8 biggest myths about <span>e</span>Mobility

8 biggest myths about eMobility


For most motorists, electric cars are still a novelty. There are a lot of myths out there, but most of people’s concerns are unnecessary.

22. 5. 2020

Yes, electric cars are a new kind of mobility that has its specific features. That doesn’t mean, though, that electric cars can’t be just as practical or as fun as standard cars. What’s more, it’s a myth that electric cars can’t outdo their combustion-engine cousins.

Here are some of the most common eMobility myths that deserve busting.

The myth #1: charging electric cars takes too long

Most electric car owners charge their cars at home and overnight, when there’s enough time. The electric ŠKODA CITIGOe iV can charge to 80% capacity (enough for a 200-kilometre journey) from a home wallbox in 4 hours 15 minutes, so even if your night is very short, you car will be ready for the morning commute, or an even longer journey. But the CITIGOe iV also supports 40 kW fast charging, when an 80% charge takes just one hour. So your car can charge sufficiently in the time it takes to do a normal supermarket shop. The modern MEB platform that will be used in the ŠKODA ENYAQ iV under preparation enables high-performance charging (up to 125 kW), which means that an electric car can charge for a journey of hundreds of kilometres in roughly half an hour. And other technologies are arriving: the IONITY charging network is prepared for charging at up to 350 kW, which gives a car enough “juice” in just ten minutes.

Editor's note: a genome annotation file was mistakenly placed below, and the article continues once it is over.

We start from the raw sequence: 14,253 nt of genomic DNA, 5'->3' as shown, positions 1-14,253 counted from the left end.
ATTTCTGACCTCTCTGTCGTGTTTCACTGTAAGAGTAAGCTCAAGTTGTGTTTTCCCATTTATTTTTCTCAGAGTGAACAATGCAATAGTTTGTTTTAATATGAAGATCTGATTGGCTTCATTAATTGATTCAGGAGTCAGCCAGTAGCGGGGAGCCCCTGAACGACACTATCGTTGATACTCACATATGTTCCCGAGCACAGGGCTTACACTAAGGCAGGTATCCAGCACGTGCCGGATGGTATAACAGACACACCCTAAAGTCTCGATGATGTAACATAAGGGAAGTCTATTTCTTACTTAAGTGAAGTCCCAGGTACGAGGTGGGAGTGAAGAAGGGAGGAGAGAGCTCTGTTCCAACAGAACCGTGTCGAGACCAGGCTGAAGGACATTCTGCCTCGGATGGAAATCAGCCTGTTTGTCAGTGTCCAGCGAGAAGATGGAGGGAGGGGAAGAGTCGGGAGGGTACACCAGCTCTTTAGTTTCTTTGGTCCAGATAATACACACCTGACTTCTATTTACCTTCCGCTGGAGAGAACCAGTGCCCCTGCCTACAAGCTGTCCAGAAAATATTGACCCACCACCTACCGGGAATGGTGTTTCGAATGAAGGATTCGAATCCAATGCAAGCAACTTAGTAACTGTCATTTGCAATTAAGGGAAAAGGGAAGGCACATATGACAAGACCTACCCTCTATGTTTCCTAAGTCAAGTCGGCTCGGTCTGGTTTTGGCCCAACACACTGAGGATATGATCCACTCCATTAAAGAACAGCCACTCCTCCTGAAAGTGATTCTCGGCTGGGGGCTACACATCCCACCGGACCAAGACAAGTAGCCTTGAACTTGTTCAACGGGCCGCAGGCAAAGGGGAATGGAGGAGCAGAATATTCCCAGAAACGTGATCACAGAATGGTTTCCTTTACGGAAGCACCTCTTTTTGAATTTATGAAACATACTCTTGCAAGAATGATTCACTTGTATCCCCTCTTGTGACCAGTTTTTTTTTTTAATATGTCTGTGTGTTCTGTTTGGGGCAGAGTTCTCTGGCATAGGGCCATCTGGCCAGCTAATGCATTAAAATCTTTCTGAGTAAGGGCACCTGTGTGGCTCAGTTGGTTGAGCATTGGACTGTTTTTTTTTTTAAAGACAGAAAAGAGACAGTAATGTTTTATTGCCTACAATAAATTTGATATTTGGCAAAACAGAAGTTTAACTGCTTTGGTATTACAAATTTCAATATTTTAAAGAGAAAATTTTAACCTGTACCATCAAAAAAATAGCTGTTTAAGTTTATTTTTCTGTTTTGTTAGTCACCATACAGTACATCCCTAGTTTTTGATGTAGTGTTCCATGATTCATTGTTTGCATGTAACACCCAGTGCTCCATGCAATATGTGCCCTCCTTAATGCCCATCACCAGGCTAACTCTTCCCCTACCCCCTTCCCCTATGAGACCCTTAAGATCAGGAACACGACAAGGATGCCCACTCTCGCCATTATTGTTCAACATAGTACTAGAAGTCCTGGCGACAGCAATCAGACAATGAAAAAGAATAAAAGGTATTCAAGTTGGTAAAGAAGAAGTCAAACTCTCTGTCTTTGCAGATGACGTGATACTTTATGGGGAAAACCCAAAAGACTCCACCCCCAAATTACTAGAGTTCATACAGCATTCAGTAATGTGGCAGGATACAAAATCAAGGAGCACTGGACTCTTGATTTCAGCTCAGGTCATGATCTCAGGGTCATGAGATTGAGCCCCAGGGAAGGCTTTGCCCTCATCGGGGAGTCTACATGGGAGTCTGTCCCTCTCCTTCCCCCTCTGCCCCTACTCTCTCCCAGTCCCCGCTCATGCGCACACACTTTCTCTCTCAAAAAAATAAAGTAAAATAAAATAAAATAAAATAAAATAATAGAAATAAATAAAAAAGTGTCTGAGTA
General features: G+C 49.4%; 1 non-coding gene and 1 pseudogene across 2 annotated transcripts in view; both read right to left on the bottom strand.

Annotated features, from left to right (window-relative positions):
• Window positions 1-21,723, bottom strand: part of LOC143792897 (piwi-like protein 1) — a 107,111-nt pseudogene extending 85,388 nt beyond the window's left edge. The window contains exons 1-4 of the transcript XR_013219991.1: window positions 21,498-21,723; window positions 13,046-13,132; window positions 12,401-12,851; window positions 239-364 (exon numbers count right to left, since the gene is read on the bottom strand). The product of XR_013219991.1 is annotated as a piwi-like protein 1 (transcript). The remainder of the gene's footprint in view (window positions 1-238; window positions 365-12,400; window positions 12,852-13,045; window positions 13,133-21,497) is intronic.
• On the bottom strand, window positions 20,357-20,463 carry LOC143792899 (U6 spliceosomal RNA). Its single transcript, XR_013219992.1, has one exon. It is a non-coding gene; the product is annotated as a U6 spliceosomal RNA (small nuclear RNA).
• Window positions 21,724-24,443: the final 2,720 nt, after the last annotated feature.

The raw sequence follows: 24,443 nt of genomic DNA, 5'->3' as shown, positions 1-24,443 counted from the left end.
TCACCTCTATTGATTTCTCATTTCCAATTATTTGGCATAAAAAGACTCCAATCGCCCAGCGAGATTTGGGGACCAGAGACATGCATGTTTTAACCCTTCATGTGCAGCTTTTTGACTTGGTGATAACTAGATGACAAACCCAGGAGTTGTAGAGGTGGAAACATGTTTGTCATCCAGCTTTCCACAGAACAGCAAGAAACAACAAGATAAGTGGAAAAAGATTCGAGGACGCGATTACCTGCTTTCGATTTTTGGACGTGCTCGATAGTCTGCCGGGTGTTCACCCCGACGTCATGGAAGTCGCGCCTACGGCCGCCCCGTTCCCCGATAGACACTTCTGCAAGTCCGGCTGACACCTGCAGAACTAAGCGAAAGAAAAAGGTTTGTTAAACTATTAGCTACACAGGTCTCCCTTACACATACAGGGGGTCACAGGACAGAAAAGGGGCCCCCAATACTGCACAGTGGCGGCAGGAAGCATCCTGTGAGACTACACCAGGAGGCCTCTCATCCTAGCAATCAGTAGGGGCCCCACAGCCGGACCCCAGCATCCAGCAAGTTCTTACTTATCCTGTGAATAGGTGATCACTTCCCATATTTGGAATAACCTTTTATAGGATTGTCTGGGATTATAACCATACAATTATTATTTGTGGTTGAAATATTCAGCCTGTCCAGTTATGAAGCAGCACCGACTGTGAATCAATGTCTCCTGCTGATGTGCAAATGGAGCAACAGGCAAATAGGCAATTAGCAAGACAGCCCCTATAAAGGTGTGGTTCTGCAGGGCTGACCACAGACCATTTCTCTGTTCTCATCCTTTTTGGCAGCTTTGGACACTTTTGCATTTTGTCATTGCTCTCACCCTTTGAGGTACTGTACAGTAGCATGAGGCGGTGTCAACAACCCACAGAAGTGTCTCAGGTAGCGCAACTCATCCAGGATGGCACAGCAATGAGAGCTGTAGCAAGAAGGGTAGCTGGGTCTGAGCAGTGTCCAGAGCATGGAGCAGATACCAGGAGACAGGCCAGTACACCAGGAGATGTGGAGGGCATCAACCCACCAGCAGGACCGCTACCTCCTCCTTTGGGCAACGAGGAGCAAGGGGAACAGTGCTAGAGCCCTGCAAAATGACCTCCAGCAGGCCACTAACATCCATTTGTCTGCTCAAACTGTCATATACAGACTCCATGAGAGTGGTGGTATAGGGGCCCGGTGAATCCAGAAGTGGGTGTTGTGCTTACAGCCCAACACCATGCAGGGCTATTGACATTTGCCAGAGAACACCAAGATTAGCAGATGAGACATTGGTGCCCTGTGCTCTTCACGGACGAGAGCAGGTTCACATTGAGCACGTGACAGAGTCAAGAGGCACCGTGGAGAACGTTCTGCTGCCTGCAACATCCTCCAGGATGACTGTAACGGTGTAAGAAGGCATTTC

The myth #2: electric cars are too dangerous

Electric cars are at least as safe as combustion-engine cars. They are fitted with state-of-the-art assistance systems, and these can have an even wider range of functions because electric cars don’t have clutches and manual transmissions. In impact tests done by EuroNCAP modern electric cars receive the best possible ratings, just like combustion-engine cars. Electric cars automatically disconnect their battery in a crash, and tests by German automobile organisation ADAC showed that the risk of fire is definitely not higher than in non-electric vehicles. Although batteries burn differently than a tank of petrol or diesel, the rescue services already have procedures for these cases.

The myth #3: electric cars don’t benefit the climate

On the road electric cars generate no local emissions of CO2 or other pollutants, so they contribute to cleaner air in cities. Emissions are of course a by-product of generating the electricity that powers these cars, but these emissions can be as much as 90% lower than the emissions produced by combustion engines in operation, depending on the given country’s energy industry. According to the electricitymap.org statistical website, average emissions from electricity generation in the Czech Republic, ŠKODA AUTO’s home country, stand at 500 grams of CO2 per kWh. If a CITIGOe iV uses 14.8 kW per 100 kilometres, that makes an emissions output of less than 74 grams of CO2 per kilometre. The lowest output achieved by the petrol version of this car was 105 grams per kilometre. Electric cars can often be powered by electricity solely from renewables, and then their environmental impact falls dramatically.

The myth #4: electric cars will cost jobs